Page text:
I love hearing what my kids have to say, to learn what they are thinking about and how a particular reading is interesting them BUT NOT when they interrupt. This is a very good social skill for any person to learn. We began listening ettiquitte early on in our reading times. We have practiced all that was state above and it is delighful to read to them as you see them learning this great skill of self control. One thing that has helped my boys is to raise their hand if they want to comment or ask a question about something that was read. This way I know there is something to slow down for and can find an appropriate spot in the reading to give them a chance to speak. It also allows them a way to communicate with me without interrupting. If they interrupt the story whie I am reading I will sometimes raise my hand to remind them what they should do.

  3. In reading your post, it was as if you were listening to my family during our reading time! Thank you so much for posting this was such a help.

  4. I always, always have a very attentive ‘audience’ when their mouths are full! :0) Lunch time has been a favorite time for read-alouds, as my audience is quite captive. I try to make sure everyone has everything they might need, ie., napkins, water, etc. An older child is designated to get up during reading if need be. When we have read-aloud in the evening, my husband is reading during this time after dinner, so I can make sure the children are quiet, coloring, etc.

  5. I cannot tell you how timely this is. Just the other day, as I was trying yet again to keep my kids on track, I imagined I was the only mom on the planet who was struggling to make this work. My girls ask all sorts of questions during our reading times. It’s the really off the wall comments that show me just how much their minds are wandering, but I thought maybe I was stifling their narrating skills by asking them not to interrupt. To hear that this is a normal thought process that just needs training is such an encouragement. Thank you.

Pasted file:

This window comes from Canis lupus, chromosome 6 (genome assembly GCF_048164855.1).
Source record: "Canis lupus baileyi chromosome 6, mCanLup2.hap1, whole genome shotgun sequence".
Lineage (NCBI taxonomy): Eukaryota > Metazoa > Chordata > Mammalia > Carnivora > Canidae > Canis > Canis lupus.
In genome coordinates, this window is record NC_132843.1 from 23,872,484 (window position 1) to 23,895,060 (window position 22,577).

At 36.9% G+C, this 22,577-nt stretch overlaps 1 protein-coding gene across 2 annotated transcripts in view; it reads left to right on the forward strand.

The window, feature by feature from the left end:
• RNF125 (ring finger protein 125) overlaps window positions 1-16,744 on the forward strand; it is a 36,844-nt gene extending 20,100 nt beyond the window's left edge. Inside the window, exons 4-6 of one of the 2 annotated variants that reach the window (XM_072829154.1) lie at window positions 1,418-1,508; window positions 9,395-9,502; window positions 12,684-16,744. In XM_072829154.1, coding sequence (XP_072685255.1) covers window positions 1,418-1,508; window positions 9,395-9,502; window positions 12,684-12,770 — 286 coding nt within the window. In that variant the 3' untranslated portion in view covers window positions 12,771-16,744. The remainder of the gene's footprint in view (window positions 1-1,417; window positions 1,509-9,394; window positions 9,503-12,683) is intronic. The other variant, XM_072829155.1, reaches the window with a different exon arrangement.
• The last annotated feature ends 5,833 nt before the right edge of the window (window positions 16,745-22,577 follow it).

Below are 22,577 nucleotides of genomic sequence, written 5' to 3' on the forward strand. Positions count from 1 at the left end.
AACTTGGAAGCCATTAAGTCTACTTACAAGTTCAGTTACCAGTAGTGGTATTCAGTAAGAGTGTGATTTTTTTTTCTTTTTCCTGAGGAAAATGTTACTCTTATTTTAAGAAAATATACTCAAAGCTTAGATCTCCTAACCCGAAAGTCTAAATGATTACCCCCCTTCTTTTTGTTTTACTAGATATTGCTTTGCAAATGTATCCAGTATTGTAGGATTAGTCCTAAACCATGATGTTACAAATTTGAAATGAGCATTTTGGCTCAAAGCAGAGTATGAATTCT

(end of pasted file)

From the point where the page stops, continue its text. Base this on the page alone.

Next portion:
6. We also use mealtimes for read-aloud time. Breakfast and Bible, Lunch and Literature. Works great and fewer interruptions!

  7. Very timely for me as well. I was just wondering (my OWN rambling) this morning as my husband was reading out loud how to direct the focus of my 7 year old and 10 year old to the material. These ideas are great…for me and for them! Thank you!

  8. Thank you! I have struggled in the past with getting frustrated (unjustly) when my children interrupted. It has taken me a while to learn not to be frustrated by it, but rather realize that each explanation I give is another vocabulary word they are learning. Your post is very encouraging and timely. I don’t have to allow the interruptions all the time, and it would be better for their minds if I trained them to control it! Ahh! What a relief, and I am grateful for the direction!

  9. I laughed when I read this description of our family reading time! The ramblings sounded just like my three Beauties (7,6,4). What great ideas everyone has! Thank you.

  10. The story of my life! I had “solved” it, using scoratic questioning as a way of interacting with my kids. Reading is the problem, and it irks me to no end. Unfair as it is

  11. I struggle with this all the time in various situations with my middle child.. I was just thinking.. How about letting them have a notepad and pencil while I’m reading aloud, and let them write out their thoughts as you are reading? I’m wondering if this might be better for older kids with attention issues..hmmm.. I think I’m going to try it with my 9 yr old and just see how it works out!